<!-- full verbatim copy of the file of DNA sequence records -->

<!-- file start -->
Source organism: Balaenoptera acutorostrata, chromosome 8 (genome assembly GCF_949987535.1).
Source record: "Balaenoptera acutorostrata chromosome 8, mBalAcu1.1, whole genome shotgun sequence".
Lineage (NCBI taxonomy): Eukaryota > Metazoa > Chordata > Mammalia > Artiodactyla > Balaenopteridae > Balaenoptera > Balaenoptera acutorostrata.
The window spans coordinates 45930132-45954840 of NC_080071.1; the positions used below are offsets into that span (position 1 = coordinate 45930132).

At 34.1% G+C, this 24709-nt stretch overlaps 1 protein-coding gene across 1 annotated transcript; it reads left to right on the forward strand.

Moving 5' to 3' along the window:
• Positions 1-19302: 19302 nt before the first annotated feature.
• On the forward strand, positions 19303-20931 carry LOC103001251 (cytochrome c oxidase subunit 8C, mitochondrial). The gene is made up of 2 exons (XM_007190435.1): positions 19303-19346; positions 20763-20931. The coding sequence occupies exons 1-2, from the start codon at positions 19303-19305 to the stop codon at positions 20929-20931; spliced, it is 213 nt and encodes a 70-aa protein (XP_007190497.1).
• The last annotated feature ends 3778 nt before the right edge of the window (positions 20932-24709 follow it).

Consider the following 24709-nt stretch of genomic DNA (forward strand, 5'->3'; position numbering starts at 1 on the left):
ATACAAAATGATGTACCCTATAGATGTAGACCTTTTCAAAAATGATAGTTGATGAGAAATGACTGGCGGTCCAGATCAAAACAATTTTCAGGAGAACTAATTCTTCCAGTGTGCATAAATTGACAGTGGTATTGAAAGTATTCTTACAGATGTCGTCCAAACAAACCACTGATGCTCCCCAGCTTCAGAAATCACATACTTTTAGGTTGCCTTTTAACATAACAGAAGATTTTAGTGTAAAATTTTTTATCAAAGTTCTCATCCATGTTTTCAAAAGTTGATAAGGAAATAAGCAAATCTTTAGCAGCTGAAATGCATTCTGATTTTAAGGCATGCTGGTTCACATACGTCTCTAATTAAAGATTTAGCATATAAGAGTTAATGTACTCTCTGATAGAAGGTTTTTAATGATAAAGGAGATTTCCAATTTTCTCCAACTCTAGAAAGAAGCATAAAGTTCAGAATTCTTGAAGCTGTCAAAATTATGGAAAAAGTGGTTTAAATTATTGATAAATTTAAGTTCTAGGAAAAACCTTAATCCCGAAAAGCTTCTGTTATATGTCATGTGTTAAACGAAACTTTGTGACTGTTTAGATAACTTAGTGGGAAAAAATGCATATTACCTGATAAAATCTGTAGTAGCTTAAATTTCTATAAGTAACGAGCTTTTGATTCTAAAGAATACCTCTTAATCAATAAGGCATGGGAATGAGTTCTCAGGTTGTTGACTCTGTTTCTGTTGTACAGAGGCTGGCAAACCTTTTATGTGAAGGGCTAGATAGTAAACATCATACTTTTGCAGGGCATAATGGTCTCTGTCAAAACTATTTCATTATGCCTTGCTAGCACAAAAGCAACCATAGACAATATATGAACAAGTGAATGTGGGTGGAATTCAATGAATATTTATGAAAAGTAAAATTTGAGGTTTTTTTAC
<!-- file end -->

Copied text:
Source organism: Balaenoptera acutorostrata, chromosome 8 (genome assembly GCF_949987535.1).
Source record: "Balaenoptera acutorostrata chromosome 8, mBalAcu1.1, whole genome shotgun sequence".
Lineage (NCBI taxonomy): Eukaryota > Metazoa > Chordata > Mammalia > Artiodactyla > Balaenopteridae > Balaenoptera > Balaenoptera acutorostrata.
The window spans coordinates 45930132-45954840 of NC_080071.1; the positions used below are offsets into that span (position 1 = coordinate 45930132).

At 34.1% G+C, this 24709-nt stretch overlaps 1 protein-coding gene across 1 annotated transcript; it reads left to right on the forward strand.

Moving 5' to 3' along the window:
• Positions 1-19302: 19302 nt before the first annotated feature.
• On the forward strand, positions 19303-20931 carry LOC103001251 (cytochrome c oxidase subunit 8C, mitochondrial). The gene is made up of 2 exons (XM_007190435.1): positions 19303-19346; positions 20763-20931. The coding sequence occupies exons 1-2, from the start codon at positions 19303-19305 to the stop codon at positions 20929-20931; spliced, it is 213 nt and encodes a 70-aa protein (XP_007190497.1).
• The last annotated feature ends 3778 nt before the right edge of the window (positions 20932-24709 follow it).

Consider the following 24709-nt stretch of genomic DNA (forward strand, 5'->3'; position numbering starts at 1 on the left):
ATACAAAATGATGTACCCTATAGATGTAGACCTTTTCAAAAATGATAGTTGATGAGAAATGACTGGCGGTCCAGATCAAAACAATTTTCAGGAGAACTAATTCTTCCAGTGTGCATAAATTGACAGTGGTATTGAAAGTATTCTTACAGATGTCGTCCAAACAAACCACTGATGCTCCCCAGCTTCAGAAATCACATACTTTTAGGTTGCCTTTTAACATAACAGAAGATTTTAGTGTAAAATTTTTTATCAAAGTTCTCATCCATGTTTTCAAAAGTTGATAAGGAAATAAGCAAATCTTTAGCAGCTGAAATGCATTCTGATTTTAAGGCATGCTGGTTCACATACGTCTCTAATTAAAGATTTAGCATATAAGAGTTAATGTACTCTCTGATAGAAGGTTTTTAATGATAAAGGAGATTTCCAATTTTCTCCAACTCTAGAAAGAAGCATAAAGTTCAGAATTCTTGAAGCTGTCAAAATTATGGAAAAAGTGGTTTAAATTATTGATAAATTTAAGTTCTAGGAAAAACCTTAATCCCGAAAAGCTTCTGTTATATGTCATGTGTTAAACGAAACTTTGTGACTGTTTAGATAACTTAGTGGGAAAAAATGCATATTACCTGATAAAATCTGTAGTAGCTTAAATTTCTATAAGTAACGAGCTTTTGATTCTAAAGAATACCTCTTAATCAATAAGGCATGGGAATGAGTTCTCAGGTTGTTGACTCTGTTTCTGTTGTACAGAGGCTGGCAAACCTTTTATGTGAAGGGCTAGATAGTAAACATCATACTTTTGCAGGGCATAATGGTCTCTGTCAAAACTATTTCATTATGCCTTGCTAGCACAAAAGCAACCATAGACAATATATGAACAAGTGAATGTGGGTGGAATTCAATGAATATTTATGAAAAGTAAAATTTGAGGTTTTTTTAC